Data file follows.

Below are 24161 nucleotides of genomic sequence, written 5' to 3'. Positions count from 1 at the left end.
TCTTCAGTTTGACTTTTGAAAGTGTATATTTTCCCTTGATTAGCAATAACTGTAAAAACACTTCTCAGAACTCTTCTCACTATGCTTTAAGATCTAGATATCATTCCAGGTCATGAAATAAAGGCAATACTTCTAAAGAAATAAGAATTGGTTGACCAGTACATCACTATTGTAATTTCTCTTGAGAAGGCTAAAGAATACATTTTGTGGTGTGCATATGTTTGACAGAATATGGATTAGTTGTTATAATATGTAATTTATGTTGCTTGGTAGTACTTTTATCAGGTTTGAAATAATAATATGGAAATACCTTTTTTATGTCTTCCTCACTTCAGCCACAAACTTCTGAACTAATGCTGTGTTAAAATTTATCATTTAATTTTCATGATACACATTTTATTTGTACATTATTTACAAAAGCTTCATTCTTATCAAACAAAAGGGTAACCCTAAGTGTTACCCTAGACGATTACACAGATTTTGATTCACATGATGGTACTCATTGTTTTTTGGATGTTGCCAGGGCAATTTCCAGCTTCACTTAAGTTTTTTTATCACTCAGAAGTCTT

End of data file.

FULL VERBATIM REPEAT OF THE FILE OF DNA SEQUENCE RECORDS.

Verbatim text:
Below are 24161 nucleotides of genomic sequence, written 5' to 3'. Positions count from 1 at the left end.
TCTTCAGTTTGACTTTTGAAAGTGTATATTTTCCCTTGATTAGCAATAACTGTAAAAACACTTCTCAGAACTCTTCTCACTATGCTTTAAGATCTAGATATCATTCCAGGTCATGAAATAAAGGCAATACTTCTAAAGAAATAAGAATTGGTTGACCAGTACATCACTATTGTAATTTCTCTTGAGAAGGCTAAAGAATACATTTTGTGGTGTGCATATGTTTGACAGAATATGGATTAGTTGTTATAATATGTAATTTATGTTGCTTGGTAGTACTTTTATCAGGTTTGAAATAATAATATGGAAATACCTTTTTTATGTCTTCCTCACTTCAGCCACAAACTTCTGAACTAATGCTGTGTTAAAATTTATCATTTAATTTTCATGATACACATTTTATTTGTACATTATTTACAAAAGCTTCATTCTTATCAAACAAAAGGGTAACCCTAAGTGTTACCCTAGACGATTACACAGATTTTGATTCACATGATGGTACTCATTGTTTTTTGGATGTTGCCAGGGCAATTTCCAGCTTCACTTAAGTTTTTTTATCACTCAGAAGTCTT